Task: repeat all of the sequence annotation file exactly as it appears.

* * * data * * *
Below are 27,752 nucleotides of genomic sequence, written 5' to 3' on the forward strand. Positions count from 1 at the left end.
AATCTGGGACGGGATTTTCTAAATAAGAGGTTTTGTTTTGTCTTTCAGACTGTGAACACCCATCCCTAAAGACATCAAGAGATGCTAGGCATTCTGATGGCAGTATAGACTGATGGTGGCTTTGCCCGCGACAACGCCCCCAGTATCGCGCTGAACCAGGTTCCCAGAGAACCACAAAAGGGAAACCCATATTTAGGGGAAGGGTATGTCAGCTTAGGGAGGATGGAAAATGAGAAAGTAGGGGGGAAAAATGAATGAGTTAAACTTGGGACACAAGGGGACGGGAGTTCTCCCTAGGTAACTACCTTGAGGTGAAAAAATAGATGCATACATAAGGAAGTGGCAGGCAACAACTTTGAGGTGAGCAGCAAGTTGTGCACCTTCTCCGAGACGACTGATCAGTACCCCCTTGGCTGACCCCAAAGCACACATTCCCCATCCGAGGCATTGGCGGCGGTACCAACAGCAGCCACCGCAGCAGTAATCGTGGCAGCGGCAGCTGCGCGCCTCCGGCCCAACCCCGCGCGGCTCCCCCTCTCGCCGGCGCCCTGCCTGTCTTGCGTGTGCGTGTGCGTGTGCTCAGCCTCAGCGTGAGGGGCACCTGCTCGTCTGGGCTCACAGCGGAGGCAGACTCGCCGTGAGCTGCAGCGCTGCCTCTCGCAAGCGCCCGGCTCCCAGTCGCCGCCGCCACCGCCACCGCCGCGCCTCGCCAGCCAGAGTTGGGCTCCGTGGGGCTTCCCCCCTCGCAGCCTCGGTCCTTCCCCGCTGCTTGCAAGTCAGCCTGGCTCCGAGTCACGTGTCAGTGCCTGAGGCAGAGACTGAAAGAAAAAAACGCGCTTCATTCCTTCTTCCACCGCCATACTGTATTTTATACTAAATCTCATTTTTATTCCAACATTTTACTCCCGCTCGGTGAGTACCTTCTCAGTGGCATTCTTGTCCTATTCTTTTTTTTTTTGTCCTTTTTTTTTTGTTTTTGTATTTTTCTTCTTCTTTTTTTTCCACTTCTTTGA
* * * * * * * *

Below are 27,752 nucleotides of genomic sequence, written 5' to 3' on the forward strand. Positions count from 1 at the left end.
AATCTGGGACGGGATTTTCTAAATAAGAGGTTTTGTTTTGTCTTTCAGACTGTGAACACCCATCCCTAAAGACATCAAGAGATGCTAGGCATTCTGATGGCAGTATAGACTGATGGTGGCTTTGCCCGCGACAACGCCCCCAGTATCGCGCTGAACCAGGTTCCCAGAGAACCACAAAAGGGAAACCCATATTTAGGGGAAGGGTATGTCAGCTTAGGGAGGATGGAAAATGAGAAAGTAGGGGGGAAAAATGAATGAGTTAAACTTGGGACACAAGGGGACGGGAGTTCTCCCTAGGTAACTACCTTGAGGTGAAAAAATAGATGCATACATAAGGAAGTGGCAGGCAACAACTTTGAGGTGAGCAGCAAGTTGTGCACCTTCTCCGAGACGACTGATCAGTACCCCCTTGGCTGACCCCAAAGCACACATTCCCCATCCGAGGCATTGGCGGCGGTACCAACAGCAGCCACCGCAGCAGTAATCGTGGCAGCGGCAGCTGCGCGCCTCCGGCCCAACCCCGCGCGGCTCCCCCTCTCGCCGGCGCCCTGCCTGTCTTGCGTGTGCGTGTGCGTGTGCTCAGCCTCAGCGTGAGGGGCACCTGCTCGTCTGGGCTCACAGCGGAGGCAGACTCGCCGTGAGCTGCAGCGCTGCCTCTCGCAAGCGCCCGGCTCCCAGTCGCCGCCGCCACCGCCACCGCCGCGCCTCGCCAGCCAGAGTTGGGCTCCGTGGGGCTTCCCCCCTCGCAGCCTCGGTCCTTCCCCGCTGCTTGCAAGTCAGCCTGGCTCCGAGTCACGTGTCAGTGCCTGAGGCAGAGACTGAAAGAAAAAAACGCGCTTCATTCCTTCTTCCACCGCCATACTGTATTTTATACTAAATCTCATTTTTATTCCAACATTTTACTCCCGCTCGGTGAGTACCTTCTCAGTGGCATTCTTGTCCTATTCTTTTTTTTTTTGTCCTTTTTTTTTTGTTTTTGTATTTTTCTTCTTCTTTTTTTTCCACTTCTTTGA